Do you ever feel like you have slipped into an episode of "The Twilight Zone" or "The X-Files" when you see some of the “facts” your students share? Do you wonder where they found these “facts,” or how to convince students that they might not be using the most reliable of resources?
Think back to the fall 2017: How many times did you open your Facebook or Twitter feed and see that friends and acquaintances had posted articles with headlines like “Flight Crew Takes a Knee, Leaving New Orleans Saints Stranded ” or “Plastic Surgeon Develops High Heel Foot Surgery ,” purporting that one could have their feet surgically altered to look like high heels?
How many of you rolled your eyes and scrolled patiently past the post? Inside your head, though, were you silently questioning why you were friends with a person who didn’t question validity or accuracy? Or did you take a moment to check the facts and then comment on the post with the accurate information?
Librarians and fact-checker websites to the rescue!
If adults fall prey to fake news, consider how our students are inundated with these inaccurate stories. They hear them on social media, from friends and family, and they often willingly believe them without taking the time to see if they are true.
You can help by challenging your students to use fact-checker websites and to question accuracy when looking for information online. Overhear a student sharing something that might be less than true? Try gently suggesting that you assist the student in fact-checking.
You could also offer links to fact-checking sites on your library web page. There are great (free and printable) posters online that advertise the most common fact-checking sites and offer tips for becoming what Common Sense Media refers to as a Deception Detective . A student-friendly poster is available as part of the Fact-Checking the Web unit from Common Sense Media.
With all the half-truths, false claims and downright lies that circulate the internet daily, arm your students with the ability to pause, stop and check for accuracy. Fact-checking programming in our libraries is more important than ever, and these sites can help.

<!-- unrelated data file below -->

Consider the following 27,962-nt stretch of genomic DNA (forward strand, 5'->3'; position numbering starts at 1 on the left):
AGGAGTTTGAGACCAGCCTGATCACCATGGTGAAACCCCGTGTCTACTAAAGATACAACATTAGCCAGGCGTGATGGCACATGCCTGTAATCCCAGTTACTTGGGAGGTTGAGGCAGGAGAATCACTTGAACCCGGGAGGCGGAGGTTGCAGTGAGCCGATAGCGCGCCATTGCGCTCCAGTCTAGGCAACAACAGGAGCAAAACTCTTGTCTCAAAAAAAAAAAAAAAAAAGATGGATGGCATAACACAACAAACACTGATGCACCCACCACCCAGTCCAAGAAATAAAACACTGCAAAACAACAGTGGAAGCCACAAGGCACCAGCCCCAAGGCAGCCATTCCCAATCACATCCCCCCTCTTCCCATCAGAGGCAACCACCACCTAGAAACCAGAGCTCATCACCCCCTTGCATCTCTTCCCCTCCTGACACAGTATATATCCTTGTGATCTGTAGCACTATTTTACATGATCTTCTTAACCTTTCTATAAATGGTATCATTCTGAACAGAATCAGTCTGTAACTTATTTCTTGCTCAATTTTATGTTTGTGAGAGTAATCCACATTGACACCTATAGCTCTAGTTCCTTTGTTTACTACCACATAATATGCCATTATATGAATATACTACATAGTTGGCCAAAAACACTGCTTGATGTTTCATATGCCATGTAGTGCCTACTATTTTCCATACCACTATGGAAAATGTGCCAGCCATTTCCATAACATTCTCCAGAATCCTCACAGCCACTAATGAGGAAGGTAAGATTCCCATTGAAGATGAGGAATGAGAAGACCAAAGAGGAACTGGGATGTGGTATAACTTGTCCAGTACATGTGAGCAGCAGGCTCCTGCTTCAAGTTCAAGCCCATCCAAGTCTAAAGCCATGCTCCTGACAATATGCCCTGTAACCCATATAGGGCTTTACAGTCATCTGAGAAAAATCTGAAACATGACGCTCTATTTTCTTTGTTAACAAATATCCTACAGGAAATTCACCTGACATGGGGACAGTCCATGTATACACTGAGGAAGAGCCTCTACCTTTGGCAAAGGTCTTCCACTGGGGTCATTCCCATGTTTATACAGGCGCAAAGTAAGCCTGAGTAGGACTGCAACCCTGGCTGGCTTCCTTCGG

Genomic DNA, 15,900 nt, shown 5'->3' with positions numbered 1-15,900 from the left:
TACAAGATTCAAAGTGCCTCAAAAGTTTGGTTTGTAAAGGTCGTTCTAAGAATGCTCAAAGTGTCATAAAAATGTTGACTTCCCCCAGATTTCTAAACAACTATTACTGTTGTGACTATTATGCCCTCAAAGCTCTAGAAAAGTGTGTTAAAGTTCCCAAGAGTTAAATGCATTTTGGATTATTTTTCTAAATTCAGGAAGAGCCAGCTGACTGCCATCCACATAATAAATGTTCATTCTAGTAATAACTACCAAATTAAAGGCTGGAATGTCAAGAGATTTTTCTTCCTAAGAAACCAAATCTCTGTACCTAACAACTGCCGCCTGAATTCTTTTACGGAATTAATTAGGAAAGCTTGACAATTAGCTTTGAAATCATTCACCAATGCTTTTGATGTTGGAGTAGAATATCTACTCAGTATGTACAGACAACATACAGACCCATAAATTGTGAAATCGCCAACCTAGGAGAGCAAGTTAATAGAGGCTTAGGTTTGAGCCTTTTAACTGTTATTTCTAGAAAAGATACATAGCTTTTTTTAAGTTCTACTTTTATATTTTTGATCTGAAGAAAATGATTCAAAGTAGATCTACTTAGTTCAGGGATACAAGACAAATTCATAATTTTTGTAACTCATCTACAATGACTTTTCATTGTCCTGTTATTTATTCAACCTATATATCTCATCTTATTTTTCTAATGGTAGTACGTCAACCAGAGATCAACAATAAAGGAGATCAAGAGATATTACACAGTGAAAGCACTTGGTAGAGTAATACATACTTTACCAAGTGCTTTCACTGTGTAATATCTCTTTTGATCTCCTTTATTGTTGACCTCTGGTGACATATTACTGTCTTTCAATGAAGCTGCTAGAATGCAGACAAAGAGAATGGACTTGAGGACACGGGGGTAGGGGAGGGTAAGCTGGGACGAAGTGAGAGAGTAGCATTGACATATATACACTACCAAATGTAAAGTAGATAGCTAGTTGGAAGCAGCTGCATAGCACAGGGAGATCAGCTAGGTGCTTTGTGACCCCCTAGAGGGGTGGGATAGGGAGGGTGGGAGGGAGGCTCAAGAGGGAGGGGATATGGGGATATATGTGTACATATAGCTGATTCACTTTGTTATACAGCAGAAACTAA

- FactCheck.org : Great for high school students who are fact-checking politics.
- Snopes : Probably the most well-known of fact-checking websites. Use some caution as headlines can sometimes have mature themes.
- Hoax Slayer : This site operates very similarly to Snopes. Like Snopes, use caution with younger students, as there can be mature headlines. Hoax Slayer focuses on email hoaxes and social media hoaxes.
- OpenSecrets.org : Focus is on political spending. There are unmoderated comments on the site, so use caution with younger students.
- Politifact : A nonpartisan fact-checking website that evaluates the accuracy of political statements.
- Poynter:  A news site focused on analyzing coverage from various sources. It was not specifically created for kids/teens, but the content contains great newsworthy analysis.
Trustworthy news and information sources
In addition to refuting fake news, it's important to offer student-friendly sites to help young people find accurate news to begin with. Here are a few we like.
- The Learning Network : New York Times blog (free)
- Newsela : Multiple reading levels; content focuses on science, social studies and current events (free and paid versions)
- Scholastic News : Kid-friendly news site (available by subscription)
- Tween Tribune : Despite the “tween” in the title, this site has news for kids, tweens and teens and is curated by the Smithsonian (free)
- And of course … databases!
Do you have other favorite resources? Share them in the comments.